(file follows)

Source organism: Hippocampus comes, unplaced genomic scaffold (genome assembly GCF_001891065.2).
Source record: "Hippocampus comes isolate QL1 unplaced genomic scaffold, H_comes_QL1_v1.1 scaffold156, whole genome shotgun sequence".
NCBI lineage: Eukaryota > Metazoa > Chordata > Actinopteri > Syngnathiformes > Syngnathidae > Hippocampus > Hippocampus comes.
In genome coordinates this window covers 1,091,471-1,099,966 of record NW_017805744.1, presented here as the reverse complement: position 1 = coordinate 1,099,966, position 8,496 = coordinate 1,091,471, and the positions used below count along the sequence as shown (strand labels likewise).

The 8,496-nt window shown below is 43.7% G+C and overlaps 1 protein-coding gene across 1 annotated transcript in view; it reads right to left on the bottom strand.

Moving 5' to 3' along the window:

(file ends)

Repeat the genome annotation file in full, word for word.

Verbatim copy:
Source organism: Hippocampus comes, unplaced genomic scaffold (genome assembly GCF_001891065.2).
Source record: "Hippocampus comes isolate QL1 unplaced genomic scaffold, H_comes_QL1_v1.1 scaffold156, whole genome shotgun sequence".
NCBI lineage: Eukaryota > Metazoa > Chordata > Actinopteri > Syngnathiformes > Syngnathidae > Hippocampus > Hippocampus comes.
In genome coordinates this window covers 1,091,471-1,099,966 of record NW_017805744.1, presented here as the reverse complement: position 1 = coordinate 1,099,966, position 8,496 = coordinate 1,091,471, and the positions used below count along the sequence as shown (strand labels likewise).

The 8,496-nt window shown below is 43.7% G+C and overlaps 1 protein-coding gene across 1 annotated transcript in view; it reads right to left on the bottom strand.

Moving 5' to 3' along the window: